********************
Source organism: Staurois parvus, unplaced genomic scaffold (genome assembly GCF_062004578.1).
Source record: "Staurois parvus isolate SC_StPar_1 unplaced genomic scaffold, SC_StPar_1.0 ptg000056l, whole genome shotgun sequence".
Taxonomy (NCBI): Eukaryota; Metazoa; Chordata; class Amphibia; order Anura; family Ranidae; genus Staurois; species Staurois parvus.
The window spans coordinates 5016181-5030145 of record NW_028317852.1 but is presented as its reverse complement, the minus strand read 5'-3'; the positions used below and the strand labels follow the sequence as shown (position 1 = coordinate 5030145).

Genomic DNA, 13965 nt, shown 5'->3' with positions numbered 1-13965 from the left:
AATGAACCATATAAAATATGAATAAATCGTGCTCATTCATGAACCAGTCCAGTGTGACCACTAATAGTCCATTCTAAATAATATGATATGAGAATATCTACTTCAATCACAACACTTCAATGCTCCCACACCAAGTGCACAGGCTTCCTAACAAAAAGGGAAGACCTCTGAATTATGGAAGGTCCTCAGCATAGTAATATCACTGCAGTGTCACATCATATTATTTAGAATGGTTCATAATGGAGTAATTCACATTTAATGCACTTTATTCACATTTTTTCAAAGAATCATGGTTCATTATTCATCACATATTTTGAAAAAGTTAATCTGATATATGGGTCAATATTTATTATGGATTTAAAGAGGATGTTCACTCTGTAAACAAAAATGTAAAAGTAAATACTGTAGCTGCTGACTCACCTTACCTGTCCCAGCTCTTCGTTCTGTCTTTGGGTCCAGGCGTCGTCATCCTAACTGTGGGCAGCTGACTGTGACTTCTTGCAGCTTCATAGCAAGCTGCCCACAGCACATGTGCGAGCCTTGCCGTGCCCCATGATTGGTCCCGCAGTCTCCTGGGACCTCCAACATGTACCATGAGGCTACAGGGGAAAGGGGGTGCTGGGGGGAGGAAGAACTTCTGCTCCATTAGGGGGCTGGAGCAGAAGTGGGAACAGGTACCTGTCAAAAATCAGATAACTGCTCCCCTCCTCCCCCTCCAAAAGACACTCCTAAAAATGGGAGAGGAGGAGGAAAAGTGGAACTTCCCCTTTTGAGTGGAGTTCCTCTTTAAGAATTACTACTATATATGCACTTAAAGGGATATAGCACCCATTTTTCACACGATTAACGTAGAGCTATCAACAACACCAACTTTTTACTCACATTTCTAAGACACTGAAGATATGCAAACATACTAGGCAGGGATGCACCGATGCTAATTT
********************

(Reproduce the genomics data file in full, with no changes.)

Source organism: Staurois parvus, unplaced genomic scaffold (genome assembly GCF_062004578.1).
Source record: "Staurois parvus isolate SC_StPar_1 unplaced genomic scaffold, SC_StPar_1.0 ptg000056l, whole genome shotgun sequence".
Taxonomy (NCBI): Eukaryota; Metazoa; Chordata; class Amphibia; order Anura; family Ranidae; genus Staurois; species Staurois parvus.
The window spans coordinates 5016181-5030145 of record NW_028317852.1 but is presented as its reverse complement, the minus strand read 5'-3'; the positions used below and the strand labels follow the sequence as shown (position 1 = coordinate 5030145).

Genomic DNA, 13965 nt, shown 5'->3' with positions numbered 1-13965 from the left:
AATGAACCATATAAAATATGAATAAATCGTGCTCATTCATGAACCAGTCCAGTGTGACCACTAATAGTCCATTCTAAATAATATGATATGAGAATATCTACTTCAATCACAACACTTCAATGCTCCCACACCAAGTGCACAGGCTTCCTAACAAAAAGGGAAGACCTCTGAATTATGGAAGGTCCTCAGCATAGTAATATCACTGCAGTGTCACATCATATTATTTAGAATGGTTCATAATGGAGTAATTCACATTTAATGCACTTTATTCACATTTTTTCAAAGAATCATGGTTCATTATTCATCACATATTTTGAAAAAGTTAATCTGATATATGGGTCAATATTTATTATGGATTTAAAGAGGATGTTCACTCTGTAAACAAAAATGTAAAAGTAAATACTGTAGCTGCTGACTCACCTTACCTGTCCCAGCTCTTCGTTCTGTCTTTGGGTCCAGGCGTCGTCATCCTAACTGTGGGCAGCTGACTGTGACTTCTTGCAGCTTCATAGCAAGCTGCCCACAGCACATGTGCGAGCCTTGCCGTGCCCCATGATTGGTCCCGCAGTCTCCTGGGACCTCCAACATGTACCATGAGGCTACAGGGGAAAGGGGGTGCTGGGGGGAGGAAGAACTTCTGCTCCATTAGGGGGCTGGAGCAGAAGTGGGAACAGGTACCTGTCAAAAATCAGATAACTGCTCCCCTCCTCCCCCTCCAAAAGACACTCCTAAAAATGGGAGAGGAGGAGGAAAAGTGGAACTTCCCCTTTTGAGTGGAGTTCCTCTTTAAGAATTACTACTATATATGCACTTAAAGGGATATAGCACCCATTTTTCACACGATTAACGTAGAGCTATCAACAACACCAACTTTTTACTCACATTTCTAAGACACTGAAGATATGCAAACATACTAGGCAGGGATGCACCGATGCTAATTT